Of course, that page will be fake, and the victim will have sent their password directly to cyber criminals. So be very careful about opening links in emails and text messages.
6. Use a VPN on your computer and your phone
By using a virtual private network (VPN), you can do two things: hide your location and encrypt your internet traffic. This second feature is particularly useful if you want to keep your email account secure. It means that if anyone tries to spy on you, they won’t be able to see what sites you’re on or what you’re typing.
With Clario, you get an easy-to-use VPN client for Mac, iOS and Android.
7. Be careful about opening attachments
Email attachments can be used to hide viruses and other malware. That includes malware that reads your emails, and keyloggers, which record what you type, sending it to the bad guys.
So if you get an email with an attachment and you don’t know the sender, just don’t open it. If it claims to be from a utility company or something similar, contact that company directly and check with them.
And make sure you have real-time antivirus protection on all your devices. That way, if you do download a virus, you’ll be alerted to its presence so you can delete it.
In Clario, you can run scans on demand too. Here’s how it works on a Mac:
- Select the Anti-malware box
2. Click Full system scan, Quick scan, or Custom scan
3. Let the scan finish. If Clario finds anything suspicious, select it in the list and click Finish
4. Clario will now quarantine the suspicious files
8. Don’t use public wi-fi or public computers
Quite simply, you have no control over the security of public wi-fi networks or public computers. Criminals could have hacked into them to steal data from users. And in some cases, fraudsters set up networks especially for that reason, taking files, reading emails, or stealing login information from unsuspecting users.
There are many ways criminals can use public wi-fi to scam victims, but there’s one easy solution — Clario’s Auto VPN feature. This automatically encrypts your traffic if you’re connected to an unprotected network. Here’s how you enable it on Android, for example:
- In the Clario app, tap Network
- Tap the Auto VPN slider
- That’s it!
9. Keep everything up to date
Responsible phone makers and software developers regularly release security patches and updates. These fix vulnerabilities that hackers can use to get into devices and accounts. If you don’t install security updates, you can leave yourself open to these hacks. Sometimes, this will be done automatically, but you might also have to manually search for updates.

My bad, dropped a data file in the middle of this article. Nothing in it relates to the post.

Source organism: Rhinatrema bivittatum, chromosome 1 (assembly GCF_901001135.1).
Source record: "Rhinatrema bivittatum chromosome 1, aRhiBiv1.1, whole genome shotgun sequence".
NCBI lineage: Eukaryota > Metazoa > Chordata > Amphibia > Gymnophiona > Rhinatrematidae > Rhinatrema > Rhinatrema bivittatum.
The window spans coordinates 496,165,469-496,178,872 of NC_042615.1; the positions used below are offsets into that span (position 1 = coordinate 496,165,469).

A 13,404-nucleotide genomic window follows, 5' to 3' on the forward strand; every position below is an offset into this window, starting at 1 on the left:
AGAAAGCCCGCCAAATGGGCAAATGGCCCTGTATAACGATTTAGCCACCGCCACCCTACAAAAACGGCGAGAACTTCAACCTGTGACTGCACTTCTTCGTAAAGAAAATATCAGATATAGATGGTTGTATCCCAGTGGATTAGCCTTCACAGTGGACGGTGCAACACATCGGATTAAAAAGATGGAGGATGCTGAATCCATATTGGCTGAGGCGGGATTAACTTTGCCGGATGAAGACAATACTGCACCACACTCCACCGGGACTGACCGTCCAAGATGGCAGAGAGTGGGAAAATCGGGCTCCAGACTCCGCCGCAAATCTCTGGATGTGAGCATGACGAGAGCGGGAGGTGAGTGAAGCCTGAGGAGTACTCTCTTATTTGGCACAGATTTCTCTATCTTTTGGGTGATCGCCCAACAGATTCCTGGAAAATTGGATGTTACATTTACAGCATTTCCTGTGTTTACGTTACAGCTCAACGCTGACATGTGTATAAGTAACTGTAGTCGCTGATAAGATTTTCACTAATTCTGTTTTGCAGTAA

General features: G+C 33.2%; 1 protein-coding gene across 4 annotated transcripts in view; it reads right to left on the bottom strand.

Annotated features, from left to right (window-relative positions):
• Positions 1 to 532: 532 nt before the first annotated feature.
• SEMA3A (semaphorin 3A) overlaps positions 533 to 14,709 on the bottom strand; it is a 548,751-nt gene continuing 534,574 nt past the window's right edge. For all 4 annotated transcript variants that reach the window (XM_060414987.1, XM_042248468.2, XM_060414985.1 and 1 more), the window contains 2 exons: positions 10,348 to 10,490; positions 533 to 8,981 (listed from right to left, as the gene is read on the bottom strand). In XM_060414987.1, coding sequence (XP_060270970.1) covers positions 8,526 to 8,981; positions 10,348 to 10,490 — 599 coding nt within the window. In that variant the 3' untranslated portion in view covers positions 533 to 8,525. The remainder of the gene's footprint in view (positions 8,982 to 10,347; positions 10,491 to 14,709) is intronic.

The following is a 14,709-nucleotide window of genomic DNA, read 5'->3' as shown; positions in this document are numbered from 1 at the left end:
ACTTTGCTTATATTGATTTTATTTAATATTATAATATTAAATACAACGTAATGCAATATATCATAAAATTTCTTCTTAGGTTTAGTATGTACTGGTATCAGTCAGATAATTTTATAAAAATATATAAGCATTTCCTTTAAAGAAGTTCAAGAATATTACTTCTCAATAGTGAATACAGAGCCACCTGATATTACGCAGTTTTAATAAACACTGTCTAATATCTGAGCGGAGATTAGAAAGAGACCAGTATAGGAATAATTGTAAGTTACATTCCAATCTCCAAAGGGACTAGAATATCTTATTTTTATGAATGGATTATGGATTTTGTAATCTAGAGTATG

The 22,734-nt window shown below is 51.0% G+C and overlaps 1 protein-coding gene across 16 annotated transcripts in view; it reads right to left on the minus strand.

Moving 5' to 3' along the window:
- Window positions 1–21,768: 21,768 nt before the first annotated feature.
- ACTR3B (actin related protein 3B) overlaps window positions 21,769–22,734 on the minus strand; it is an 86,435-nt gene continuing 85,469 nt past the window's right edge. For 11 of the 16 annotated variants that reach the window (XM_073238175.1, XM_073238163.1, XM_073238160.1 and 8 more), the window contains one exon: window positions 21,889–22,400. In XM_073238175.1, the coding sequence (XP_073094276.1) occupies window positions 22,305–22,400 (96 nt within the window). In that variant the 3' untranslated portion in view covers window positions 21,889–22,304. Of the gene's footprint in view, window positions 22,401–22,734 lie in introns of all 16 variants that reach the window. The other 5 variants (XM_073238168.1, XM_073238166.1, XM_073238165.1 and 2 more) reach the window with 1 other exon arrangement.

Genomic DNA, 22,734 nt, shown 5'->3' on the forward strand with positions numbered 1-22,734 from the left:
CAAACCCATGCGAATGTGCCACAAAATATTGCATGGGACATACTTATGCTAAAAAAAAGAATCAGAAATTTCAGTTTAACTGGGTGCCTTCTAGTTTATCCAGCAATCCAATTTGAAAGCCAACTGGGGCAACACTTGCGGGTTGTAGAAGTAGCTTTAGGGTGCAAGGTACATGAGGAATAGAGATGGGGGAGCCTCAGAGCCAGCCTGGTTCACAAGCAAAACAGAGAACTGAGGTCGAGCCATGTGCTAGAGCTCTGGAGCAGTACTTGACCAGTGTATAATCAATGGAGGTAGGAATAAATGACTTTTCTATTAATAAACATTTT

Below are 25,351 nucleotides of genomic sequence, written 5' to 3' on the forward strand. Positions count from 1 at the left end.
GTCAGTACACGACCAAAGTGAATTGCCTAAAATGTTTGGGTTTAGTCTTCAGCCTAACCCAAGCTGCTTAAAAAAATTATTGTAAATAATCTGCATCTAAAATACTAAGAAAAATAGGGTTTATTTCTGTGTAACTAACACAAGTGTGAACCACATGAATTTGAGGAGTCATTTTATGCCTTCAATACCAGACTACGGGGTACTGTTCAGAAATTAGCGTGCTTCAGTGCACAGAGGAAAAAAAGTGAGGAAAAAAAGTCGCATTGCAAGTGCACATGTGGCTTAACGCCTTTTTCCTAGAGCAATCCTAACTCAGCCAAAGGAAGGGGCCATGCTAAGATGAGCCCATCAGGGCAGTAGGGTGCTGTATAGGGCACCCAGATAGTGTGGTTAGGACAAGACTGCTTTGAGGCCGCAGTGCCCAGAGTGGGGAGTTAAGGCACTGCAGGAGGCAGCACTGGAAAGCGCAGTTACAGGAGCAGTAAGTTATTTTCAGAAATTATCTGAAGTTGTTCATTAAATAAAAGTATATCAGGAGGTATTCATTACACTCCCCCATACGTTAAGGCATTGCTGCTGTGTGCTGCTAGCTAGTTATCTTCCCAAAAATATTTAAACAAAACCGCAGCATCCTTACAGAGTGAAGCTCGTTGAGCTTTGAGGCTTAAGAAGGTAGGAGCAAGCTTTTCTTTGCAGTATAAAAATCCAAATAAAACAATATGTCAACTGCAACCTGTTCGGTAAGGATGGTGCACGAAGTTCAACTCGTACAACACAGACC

Things to keep updated:
- Your device, whether it’s a phone, a computer, or a tablet
- Your email client, if you use one
- Your web browser
- Any other apps on your device
10. Secure your router and wi-fi
You may feel safe when you’re at home using your own router and wi-fi, but don’t get complacent. They can both be compromised by hackers. If a crook intercepts your router traffic, they might be able to read what you’re sending, allowing them to see your email password and other information.
You can secure your router and wi-fi in a few ways:
- Make sure to change the default password on your router
- Avoid using WPS if you can
- Set a strong password for both your router and your wi-fi
- You may want to hide your SSID in your router settings. This will stop outsiders from casually finding your wi-fi network.
11. Set up a second email address
Just about everyone these days wants your email address — from online retailers to social media networks. Not all of these people will have strong cybersecurity measures, meaning some may be more likely to get hacked.
For that reason, it can be a good idea to set up another email account for less important things like competitions or newsletters. As well as attracting hackers’ attention away from your main account, you can also reduce the amount of spam it gets.
Email been hacked? Don’t panic!
Following these tips, you can significantly reduce the chance your email account will be hacked, but there are no guarantees. If your email does get broken into, what should you do?
If you’re able to, you should change your password immediately. You may also want to link a different email address to your important online accounts, at least for a while. That way, the hackers won’t be able to get password reset messages sent to the hacked email address. And, of course, run a full virus scan. Check out our guide to dealing with a hacked email account for more tips.